Often times doing the right thing for ourselves is the same as doing the right thing for our environment, I think God made it that way. He knew we needed an Earth to live, & knew that we’d want to live. I’m a believer that my HP wants the best for me & that nature also is ruled by him, we are equal to it, not above it. The symbiotic relationship of nature & humanity runs deep. One of my favorite controversial books on the subject is The Secret in the Soil, check it out if you’re interested in the science of nature (it’s explained in pretty lay terms so don’t be intimidated, it’s meant to be enjoyable reading that also educates, or at least I find it as such). I hope you enjoy these pictures I’m re-blogging, they’re educational & also simply & poignantly beautiful.

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Why Plastics are Dangerous: Understanding BPA

What is it?

Bisphenol A is a hormone disruptor. Hormone disruptors interfere with the normal functioning of the hormone system of people & wildlife to produce a wide range of adverse effects. These effects include problems with reproductive systems, developmental, & disabilities related to healthy behaviors.

Why is it harmful exactly?

Even low doses of BPA have been linked in studies to have very negative effects on our systems…

In men: increasing prostate weight, making prostate cells more sensitive to hormones & cancer, lowering testosterone, causing hyperactivity & permanent changes in the genital tract.

In women: making breast cells predisposed to cancer, reducing fertility, &
In pregnant women: studies have shown increased risks of cancers and developmental disruptions to the fetus, BPA may also contribute to behavioral problems such as hyperactivity in the unborn child.

Infants, children near puberty are the most at risk to develop harmful effects from BPA. Fetuses are especially sensitive to BPA as they have the most immature detoxification system.

How do get BPA in our system?

BPA is in most polycarbonate plastic food & beverage containers, plastic food wrap, & epoxy resins used to line metal cans for food (including formula).

Recently, the U.S. court has ruled NOT to make BPA illegal, however many companies have responded by choosing to remove BPA from their packaging. Read labels & recycling codes & show consumer support by choosing products that do not contain BPA.Most plastics with the recycling code #7 contain BPA. The simpliest way many people get it in their bodies is from drinking water from a plastic disposable water bottle.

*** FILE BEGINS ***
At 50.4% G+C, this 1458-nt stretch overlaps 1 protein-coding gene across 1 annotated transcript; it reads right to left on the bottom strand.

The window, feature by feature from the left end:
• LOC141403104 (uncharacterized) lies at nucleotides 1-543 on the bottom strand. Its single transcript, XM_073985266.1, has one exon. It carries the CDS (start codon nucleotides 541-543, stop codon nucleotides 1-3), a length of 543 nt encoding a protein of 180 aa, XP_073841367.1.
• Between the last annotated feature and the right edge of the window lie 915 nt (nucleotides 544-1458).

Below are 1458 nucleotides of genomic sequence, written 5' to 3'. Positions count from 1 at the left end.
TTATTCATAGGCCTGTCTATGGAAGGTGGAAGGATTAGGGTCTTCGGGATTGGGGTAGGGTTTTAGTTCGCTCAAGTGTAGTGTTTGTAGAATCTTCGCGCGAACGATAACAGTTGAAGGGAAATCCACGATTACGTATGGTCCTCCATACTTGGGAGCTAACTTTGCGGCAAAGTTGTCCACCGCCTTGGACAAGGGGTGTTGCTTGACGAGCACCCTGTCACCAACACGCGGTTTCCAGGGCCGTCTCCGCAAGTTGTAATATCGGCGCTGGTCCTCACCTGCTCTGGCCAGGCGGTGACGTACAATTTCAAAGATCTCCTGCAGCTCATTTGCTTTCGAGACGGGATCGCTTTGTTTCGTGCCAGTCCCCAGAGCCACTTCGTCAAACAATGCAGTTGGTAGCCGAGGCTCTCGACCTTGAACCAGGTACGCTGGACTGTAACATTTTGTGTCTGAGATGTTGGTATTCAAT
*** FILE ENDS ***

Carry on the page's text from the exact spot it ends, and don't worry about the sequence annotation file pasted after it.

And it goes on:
Additionally, most food is packaged in plastic, but it is the liquid that poses the most problems (and especially frozen liquids & even solids).

I was once told in a retail store, when inquiring about BPA free plastics, that BPA only leaches out of plastic when it is heated in the microwave. I also found articles online relating this. This is NOT true. Chemicals such as BPA leach more in the microwave, but they do still significantly leach into drinks or food when at room-temperature, refrigerated, or frozen, especially when we re-use plastic which breaks it down further.

Simple Avoidance in our Diets

We should all make steps to avoid BPA in our diets to protect ourselves, but because of the high risk groups, pregnant women, nursing mothers, infants, & children should be especially mindful to avoid it. If using plastic, do not put it in the microwave as it will break it down & leach the BPA or other chemicals into the food sooner. Avoid drinking soda or juice from cans. Avoid eating vegetables, fruits, & soups from cans. Instead, eat food that is packaged in glass jars, frozen, or fresh. Use a refillable stainless steel water bottle. All of these avoidance steps will not only protect your health but will help you save money.

This is a great post to read for anyone else up at 1 am, working on ANOTHER edit to that poem or obsessing if the newest piece of dialog in their story really sounds like what their character would say or laying in bed day dreaming a new perfume recipe (or whatever else we find ourselves doing)…Following the inspired train of thought I’d like to share a quote I particularly love (sorry though I do not know the source, got it second-hand),”If you want to know where your heart is, look where your mind goes when it wanders.”